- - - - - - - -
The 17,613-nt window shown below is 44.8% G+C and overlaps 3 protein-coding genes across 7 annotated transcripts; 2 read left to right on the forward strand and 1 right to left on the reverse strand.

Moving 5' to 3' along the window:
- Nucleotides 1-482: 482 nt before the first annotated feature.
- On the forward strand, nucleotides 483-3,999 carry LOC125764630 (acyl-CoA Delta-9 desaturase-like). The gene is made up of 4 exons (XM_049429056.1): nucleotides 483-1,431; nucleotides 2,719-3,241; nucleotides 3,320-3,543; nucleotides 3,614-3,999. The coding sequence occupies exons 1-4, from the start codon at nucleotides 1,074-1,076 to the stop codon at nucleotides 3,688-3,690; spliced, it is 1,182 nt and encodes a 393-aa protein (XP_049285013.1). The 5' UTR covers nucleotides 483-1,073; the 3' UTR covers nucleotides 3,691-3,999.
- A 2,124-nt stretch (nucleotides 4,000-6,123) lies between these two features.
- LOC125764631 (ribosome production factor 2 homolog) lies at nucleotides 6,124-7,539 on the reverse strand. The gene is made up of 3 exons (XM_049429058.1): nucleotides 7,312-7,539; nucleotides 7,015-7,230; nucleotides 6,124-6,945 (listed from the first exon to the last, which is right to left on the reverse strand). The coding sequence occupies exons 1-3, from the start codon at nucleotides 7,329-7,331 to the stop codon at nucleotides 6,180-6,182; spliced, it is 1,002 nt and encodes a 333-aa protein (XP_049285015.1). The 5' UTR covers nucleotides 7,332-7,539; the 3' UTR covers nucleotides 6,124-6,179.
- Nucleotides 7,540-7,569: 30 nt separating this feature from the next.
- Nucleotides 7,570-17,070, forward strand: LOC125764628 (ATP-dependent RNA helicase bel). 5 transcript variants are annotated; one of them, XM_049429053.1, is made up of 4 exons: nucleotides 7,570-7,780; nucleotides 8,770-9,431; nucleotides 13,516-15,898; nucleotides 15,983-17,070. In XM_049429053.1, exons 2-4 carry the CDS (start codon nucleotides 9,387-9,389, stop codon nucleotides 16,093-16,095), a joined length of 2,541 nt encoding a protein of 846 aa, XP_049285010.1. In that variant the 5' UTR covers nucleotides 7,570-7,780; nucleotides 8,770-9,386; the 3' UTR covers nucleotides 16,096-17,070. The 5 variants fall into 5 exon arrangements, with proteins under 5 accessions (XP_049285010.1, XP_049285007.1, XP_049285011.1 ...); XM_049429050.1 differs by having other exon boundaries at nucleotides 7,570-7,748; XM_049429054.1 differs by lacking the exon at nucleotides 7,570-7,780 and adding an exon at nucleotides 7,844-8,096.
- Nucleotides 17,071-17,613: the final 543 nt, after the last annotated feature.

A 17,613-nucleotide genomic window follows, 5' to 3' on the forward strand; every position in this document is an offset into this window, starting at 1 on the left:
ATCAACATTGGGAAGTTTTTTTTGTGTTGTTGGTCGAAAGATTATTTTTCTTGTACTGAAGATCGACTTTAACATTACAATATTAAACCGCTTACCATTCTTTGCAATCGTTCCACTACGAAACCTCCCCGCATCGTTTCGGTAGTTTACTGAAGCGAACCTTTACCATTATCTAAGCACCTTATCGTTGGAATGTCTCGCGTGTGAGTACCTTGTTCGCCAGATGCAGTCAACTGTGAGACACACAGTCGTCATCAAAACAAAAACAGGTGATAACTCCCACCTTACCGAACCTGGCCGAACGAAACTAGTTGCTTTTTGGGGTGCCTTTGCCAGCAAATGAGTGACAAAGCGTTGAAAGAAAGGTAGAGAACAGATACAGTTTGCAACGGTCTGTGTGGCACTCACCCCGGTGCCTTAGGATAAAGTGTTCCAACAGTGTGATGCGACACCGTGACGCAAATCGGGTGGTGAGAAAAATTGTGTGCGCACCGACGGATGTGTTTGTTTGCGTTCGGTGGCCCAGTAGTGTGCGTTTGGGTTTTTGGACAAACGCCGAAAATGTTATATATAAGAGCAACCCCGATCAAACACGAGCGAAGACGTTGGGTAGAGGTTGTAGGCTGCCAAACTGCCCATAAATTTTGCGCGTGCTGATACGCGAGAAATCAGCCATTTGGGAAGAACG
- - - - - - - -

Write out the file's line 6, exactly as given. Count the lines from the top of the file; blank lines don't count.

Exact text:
- LOC125764631 (ribosome production factor 2 homolog) lies at nucleotides 6,124-7,539 on the reverse strand. The gene is made up of 3 exons (XM_049429058.1): nucleotides 7,312-7,539; nucleotides 7,015-7,230; nucleotides 6,124-6,945 (listed from the first exon to the last, which is right to left on the reverse strand). The coding sequence occupies exons 1-3, from the start codon at nucleotides 7,329-7,331 to the stop codon at nucleotides 6,180-6,182; spliced, it is 1,002 nt and encodes a 333-aa protein (XP_049285015.1). The 5' UTR covers nucleotides 7,332-7,539; the 3' UTR covers nucleotides 6,124-6,179.